Continued from previous page…… Needless to say, I did not go to work, but called my employer and told them that I was driving straight to her college 4 hours away and probably would be out for a few days. I called Jill’s dad (we had been divorced for years) to let him know what was going on, and then called a friend to arrange for pet care, as I had two dogs and a couple cats at home that needed watching. Off I went, no change of clothes, no toiletries, do not pass go or collect $200. Nothing else mattered at that point.
I had made the trip to her school many times before, and the usual tedium of that 200+ mile drive was replaced with a whirlwind of thoughts and worry, and the time passed quickly. When I got to her college town, I wound my way through unfamiliar streets and found the hospital, then made a beeline to the emergency room where Jill was sitting up in bed, with her boyfriend in a bedside chair. She explained to me she woke up about 6am that morning and “felt funny.” Apparently, that “funny feeling” was the aura before a grand mal seizure, and those tingly feelings she had talked about the week prior were the early signs of what was yet to come. That day, we proceeded down a frustrating and emotional path for the next few weeks, and it would change her life forever.
At that point, they had done more blood work, did an MRI, conducted neurological exams, and could find nothing. Clearly something was going on, but they couldn’t find medical evidence, nor did they witness “the event.” She was released from the emergency room to my care and we went back to her student housing condo. I planned to stay with her for a couple days to monitor things and just be her mom.
An appointment with a local neurologist was made, during which an EEG was done to track her brain waves. No seizure activity was noted during this test or any of the subsequent ones. So far, they had not been able to definitively diagnose epilepsy because none of the seizures were captured. In the meantime, Jill was having what was later defined as “complex partial” seizures: seizures that occur in the temporal lobe, are somewhat brief (2-3 minutes), and during which she lost all awareness but was totally conscious. And they were occurring several times a day. It soon became clear that finishing out the semester (it was almost Thanksgiving) was not possible. Jill’s seizures were becoming more frequent and the medications she was on had undesirable side effects and were not managing the seizures. She withdrew from school with an ‘Incomplete’ and would have to make up the classes another time. I think the disruption of her studies and possibly graduating later than planned upset her almost more than her illness.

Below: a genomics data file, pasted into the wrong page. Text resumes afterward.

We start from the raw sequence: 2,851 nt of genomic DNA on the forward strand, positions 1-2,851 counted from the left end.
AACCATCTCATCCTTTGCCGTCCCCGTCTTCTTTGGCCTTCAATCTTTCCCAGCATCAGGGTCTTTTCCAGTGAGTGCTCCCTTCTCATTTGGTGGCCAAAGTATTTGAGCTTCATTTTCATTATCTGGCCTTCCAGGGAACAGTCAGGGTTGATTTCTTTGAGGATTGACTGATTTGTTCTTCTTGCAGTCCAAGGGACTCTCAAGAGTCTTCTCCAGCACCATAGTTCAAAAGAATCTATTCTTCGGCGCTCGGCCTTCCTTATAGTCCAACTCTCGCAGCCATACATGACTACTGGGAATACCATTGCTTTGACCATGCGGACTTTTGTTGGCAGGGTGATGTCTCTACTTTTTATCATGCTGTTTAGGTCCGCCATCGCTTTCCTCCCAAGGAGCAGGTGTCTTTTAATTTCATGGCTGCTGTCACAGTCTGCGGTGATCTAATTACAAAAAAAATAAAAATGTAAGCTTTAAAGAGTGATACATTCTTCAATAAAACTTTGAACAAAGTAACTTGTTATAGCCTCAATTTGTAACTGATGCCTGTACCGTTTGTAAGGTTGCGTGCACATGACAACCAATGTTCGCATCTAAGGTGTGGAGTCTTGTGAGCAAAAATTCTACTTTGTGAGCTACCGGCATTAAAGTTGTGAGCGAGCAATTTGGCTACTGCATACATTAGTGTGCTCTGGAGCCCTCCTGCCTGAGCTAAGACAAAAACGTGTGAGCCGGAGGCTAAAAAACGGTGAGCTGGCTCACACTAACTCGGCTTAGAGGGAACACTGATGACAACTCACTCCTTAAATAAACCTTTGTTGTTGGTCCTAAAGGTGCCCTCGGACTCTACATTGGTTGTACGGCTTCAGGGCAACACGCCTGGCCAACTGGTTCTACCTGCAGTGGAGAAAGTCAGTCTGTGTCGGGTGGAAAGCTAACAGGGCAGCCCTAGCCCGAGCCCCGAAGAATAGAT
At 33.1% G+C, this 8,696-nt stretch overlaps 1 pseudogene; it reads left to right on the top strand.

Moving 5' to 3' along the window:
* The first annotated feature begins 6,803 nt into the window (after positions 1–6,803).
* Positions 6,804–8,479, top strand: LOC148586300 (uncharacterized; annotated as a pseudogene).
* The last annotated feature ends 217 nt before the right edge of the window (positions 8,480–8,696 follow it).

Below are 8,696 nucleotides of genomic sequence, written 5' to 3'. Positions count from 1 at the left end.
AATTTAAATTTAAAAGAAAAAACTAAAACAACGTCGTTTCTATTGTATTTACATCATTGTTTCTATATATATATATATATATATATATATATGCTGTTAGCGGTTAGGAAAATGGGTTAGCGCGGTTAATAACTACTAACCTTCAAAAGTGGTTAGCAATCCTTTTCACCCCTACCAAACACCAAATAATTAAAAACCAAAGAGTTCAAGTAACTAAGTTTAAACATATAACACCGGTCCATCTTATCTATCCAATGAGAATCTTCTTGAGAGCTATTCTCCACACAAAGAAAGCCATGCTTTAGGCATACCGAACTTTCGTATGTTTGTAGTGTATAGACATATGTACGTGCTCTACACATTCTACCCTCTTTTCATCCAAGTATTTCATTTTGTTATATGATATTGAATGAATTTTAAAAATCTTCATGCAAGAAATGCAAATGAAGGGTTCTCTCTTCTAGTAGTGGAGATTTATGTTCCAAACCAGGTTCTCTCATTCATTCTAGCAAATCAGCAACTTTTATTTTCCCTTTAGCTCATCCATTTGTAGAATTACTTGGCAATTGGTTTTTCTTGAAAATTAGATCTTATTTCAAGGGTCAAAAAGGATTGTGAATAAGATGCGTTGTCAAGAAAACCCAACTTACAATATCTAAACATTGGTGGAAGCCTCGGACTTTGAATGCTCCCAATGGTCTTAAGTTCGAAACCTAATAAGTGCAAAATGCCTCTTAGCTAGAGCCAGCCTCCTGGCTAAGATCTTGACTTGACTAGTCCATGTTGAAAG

At this point Jill could not drive, so we packed up most of her things and piled them in her car and mine; her dad and she drove home in her car, while I drove solo. During the trip home, my ex was trying to track the numbers of seizures, as they were becoming alarmingly frequent. We made the decision to drive directly to Emory University Hospital, which has a dedicated Epilepsy Unit and top neurologists on staff. We spent several hours in the ER until very late at night, witnessing seizure after seizure, but the neuro resident would not admit her because of a policy which did not allow admissions to the Epilepsy Unit directly from the ER. Needless to say, this “policy” and the doctor’s refusal to admit Jill was an upsetting end to a very long day. We left the hospital exhausted and frustrated.
Over the next couple of days, we managed to secure an appointment with a well-known neurologist and director of the Epilepsy Unit. Jill went through more neurological tests, questions, and of course, more seizures. She was admitted that day and hooked up to a video-EEG monitoring. No medications were administered in these first few hours because they wanted to record the brain activity. We found out the next morning that Jill was actually having seizures every three minutes! Status Epilepticus. They immediately started a series of IV anti-seizure drugs and her seizures finally subsided after 4 hours. Jill stayed at Emory for a week, during which we “celebrated” Thanksgiving” and worried about her health, her studies, and how this would affect her life.
Over the course of the next few weeks, Jill remained seizure-free, but had terrible side effects for the drugs she was taking. The doctor weaned her down off of these, then switched her to a high dose of Keppra, which managed the seizures and eliminated the side effects with the exception of fatigue.
Jill went back to school before the next semester started, made up the classes she was not able to finish, then started the Spring semester right on time. Her determination and perseverance under these circumstances was incredible. She was tired most of the time and taking a tough curriculum. I still marvel at the fact she could do this, and especially so with impaired recall and constant fatigue.
Jill graduated in May 2016 from Georgia State College & University with a Masters of Science in Nursing and passed her Family Nurse Practitioner boards. She got married in June 2016 to a wonderful guy and they start a whole new chapter in their lives. Jill has learned that epilepsy is not going to hold her back from achieving her dreams.